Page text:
Information contained in this publication is intended for informational purposes only and does not constitute legal advice or opinion, nor is it a substitute for the professional judgment of an attorney.
The Wisconsin Supreme Court recently overturned a longstanding line of cases that allowed disabled employees to prevail in discrimination cases without proving the employer intended to discriminate or was even aware that the employee was disabled. On June 26, 2018, the Wisconsin Supreme Court issued its long-awaited decision in Wisconsin Bell, Inc. v. Labor and Industry Review Commission and Charles Carlson (Carlson).1 The case involves the Labor and Industry Review Commission’s (“LIRC”) expansive definition of what it means to discriminate against employees “because of” a disability under the Wisconsin Fair Employment Act (“WFEA”).
For at least 30 years, LIRC took the position that the WFEA makes it unlawful to discipline an employee for misconduct or poor performance that is caused by his or her disability, irrespective of the employer’s intent or knowledge of any causal connection between the misconduct or poor performance and the employee’s disability. That is, LIRC essentially permitted employees to prove a discrimination claim without any proof that the employer actually engaged in intentional discrimination. In Carlson, the Wisconsin Supreme Court was presented with its first opportunity to weigh in on LIRC’s so-called “inference method” of proof of disability discrimination. In a significant victory for Wisconsin employers, the Court held that employees can no longer prove discrimination without evidence of discriminatory intent or that the employer knew the employee’s misconduct or poor performance was caused by a disability.2
Charles Carlson worked for Wisconsin Bell as a call center representative. According to his psychiatrist, Carlson suffered from bipolar disorder, which caused him to experience episodes of mania followed by periods of depression, and relatively minor frustrations caused Carlson to experience extreme moods.
In 2010, Carlson’s manager observed him deliberately disconnect 12 customer calls in a ten-minute period of time, without explanation, in violation of company policy. As a result, Carlson was suspended pending termination. Carlson challenged the decision under the grievance process in a collective bargaining agreement, and presented two letters from his health care providers identifying his condition and generally describing some of its symptoms. Neither stated, however, that Carlson’s misconduct in hanging up on customers was caused by his psychiatric condition. In recognition of Carlson’s seniority, Wisconsin Bell imposed a 50-day unpaid suspension and offered Carlson reinstatement on a last chance agreement providing that further misconduct within one year would be cause for termination of his employment.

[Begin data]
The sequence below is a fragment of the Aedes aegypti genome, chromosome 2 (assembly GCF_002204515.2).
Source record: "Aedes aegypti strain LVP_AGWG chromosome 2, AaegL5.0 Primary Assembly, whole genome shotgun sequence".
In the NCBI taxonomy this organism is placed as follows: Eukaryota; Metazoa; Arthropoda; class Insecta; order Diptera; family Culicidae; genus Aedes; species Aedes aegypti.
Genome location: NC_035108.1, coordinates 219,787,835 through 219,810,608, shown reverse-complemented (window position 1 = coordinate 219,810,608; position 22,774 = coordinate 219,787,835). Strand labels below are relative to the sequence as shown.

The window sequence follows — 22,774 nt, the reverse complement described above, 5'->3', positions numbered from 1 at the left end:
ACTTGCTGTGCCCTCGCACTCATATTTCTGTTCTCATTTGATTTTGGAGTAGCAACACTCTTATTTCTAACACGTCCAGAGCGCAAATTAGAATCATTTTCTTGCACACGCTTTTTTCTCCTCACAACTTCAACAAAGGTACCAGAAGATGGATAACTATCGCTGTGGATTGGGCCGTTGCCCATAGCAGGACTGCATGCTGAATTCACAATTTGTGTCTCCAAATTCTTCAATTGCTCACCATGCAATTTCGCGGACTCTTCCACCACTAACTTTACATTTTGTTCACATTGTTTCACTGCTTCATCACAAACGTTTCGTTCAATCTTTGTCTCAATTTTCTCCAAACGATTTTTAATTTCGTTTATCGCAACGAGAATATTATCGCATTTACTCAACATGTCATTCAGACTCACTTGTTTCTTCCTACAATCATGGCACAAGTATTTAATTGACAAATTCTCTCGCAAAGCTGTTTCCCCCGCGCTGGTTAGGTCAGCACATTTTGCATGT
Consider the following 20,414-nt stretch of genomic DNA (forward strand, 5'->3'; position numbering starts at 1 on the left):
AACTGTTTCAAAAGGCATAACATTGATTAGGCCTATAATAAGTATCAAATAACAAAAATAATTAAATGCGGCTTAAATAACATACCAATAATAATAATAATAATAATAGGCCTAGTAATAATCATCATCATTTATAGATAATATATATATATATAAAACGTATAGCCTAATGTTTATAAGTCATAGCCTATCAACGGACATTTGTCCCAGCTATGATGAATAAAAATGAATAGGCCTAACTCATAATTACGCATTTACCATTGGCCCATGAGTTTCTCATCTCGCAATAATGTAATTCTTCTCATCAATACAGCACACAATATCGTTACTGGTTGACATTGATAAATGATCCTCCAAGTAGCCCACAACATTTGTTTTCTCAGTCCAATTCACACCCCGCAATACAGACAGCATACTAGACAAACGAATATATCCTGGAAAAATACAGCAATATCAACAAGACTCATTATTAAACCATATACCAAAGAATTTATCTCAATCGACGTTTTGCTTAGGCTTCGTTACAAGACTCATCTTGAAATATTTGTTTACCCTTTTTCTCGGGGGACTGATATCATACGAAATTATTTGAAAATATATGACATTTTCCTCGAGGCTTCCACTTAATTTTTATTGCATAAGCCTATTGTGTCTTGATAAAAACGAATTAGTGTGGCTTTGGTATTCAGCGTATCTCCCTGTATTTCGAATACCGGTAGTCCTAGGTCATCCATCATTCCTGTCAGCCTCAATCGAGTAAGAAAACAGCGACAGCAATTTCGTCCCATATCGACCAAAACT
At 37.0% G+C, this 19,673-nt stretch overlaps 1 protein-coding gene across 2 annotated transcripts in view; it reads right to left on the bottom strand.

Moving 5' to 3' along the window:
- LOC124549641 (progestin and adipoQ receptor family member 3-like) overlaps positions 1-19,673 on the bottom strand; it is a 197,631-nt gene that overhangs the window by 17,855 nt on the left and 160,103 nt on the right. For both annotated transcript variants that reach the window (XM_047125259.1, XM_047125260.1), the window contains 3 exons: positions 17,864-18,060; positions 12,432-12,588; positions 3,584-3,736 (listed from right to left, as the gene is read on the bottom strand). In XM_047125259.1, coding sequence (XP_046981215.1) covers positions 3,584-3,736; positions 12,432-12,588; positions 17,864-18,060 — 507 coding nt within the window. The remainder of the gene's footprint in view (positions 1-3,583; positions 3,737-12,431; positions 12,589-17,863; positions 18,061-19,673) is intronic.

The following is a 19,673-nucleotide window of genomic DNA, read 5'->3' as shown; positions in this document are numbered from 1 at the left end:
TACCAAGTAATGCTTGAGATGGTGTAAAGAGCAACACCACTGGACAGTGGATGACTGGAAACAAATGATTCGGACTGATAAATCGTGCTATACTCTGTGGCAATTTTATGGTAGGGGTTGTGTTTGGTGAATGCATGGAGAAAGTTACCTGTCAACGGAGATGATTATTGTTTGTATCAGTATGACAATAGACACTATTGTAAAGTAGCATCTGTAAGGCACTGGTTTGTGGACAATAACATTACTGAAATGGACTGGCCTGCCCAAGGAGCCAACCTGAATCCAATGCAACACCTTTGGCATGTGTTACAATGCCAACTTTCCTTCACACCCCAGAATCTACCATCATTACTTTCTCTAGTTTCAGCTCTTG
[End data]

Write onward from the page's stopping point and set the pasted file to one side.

In 2011, before the last chance agreement expired, Carlson used an idle health code intended for restroom breaks to block incoming calls for a period of 38 minutes when the call center was experiencing Code Red (i.e., peak call volume). During this time, he used Wisconsin Bell’s instant messaging system to communicate with 15 of his coworkers. In so doing, Carlson accidentally sent a message intended for a coworker to his supervisor and then declared that he was leaving work early.
After reviewing Carlson’s messaging activities, Wisconsin Bell confirmed that he had been misusing the health code to chat with coworkers. Based on the tone and content of the messages, Carlson’s supervisor concluded that he was not ill, and had merely been gossiping and chitchatting about personal matters (that he had failed a test to qualify for another position). Because Carlson improperly used an idle health code during a critical Code Red period, Wisconsin Bell suspended him pending termination for violating his last chance agreement. Carlson grieved his suspension and claimed that during a bipolar episode after receiving his test results he had reached out to coworkers for support, as suggested by his therapist. During the grievance process, for the first time in connection with the incident, Carlson provided the Company with another letter from his health care provider generally describing his bipolar disorder. Like the previous letters, this one did not say Carlson’s specific misconduct was caused by his condition. The Company upheld Carlson’s termination.
Carlson filed two complaints with the State of Wisconsin Equal Rights Division of the Department of Workforce Development (“ERD”), claiming that Wisconsin Bell violated the WFEA by: (1) suspending him in 2010 and then terminating him in 2011 because of his disability; and (2) refusing to reasonably accommodate his disability. After a hearing, the administrative law judge (“ALJ”) determined that Carlson’s misconduct was caused by his bipolar disorder and found in favor of Carlson on all claims.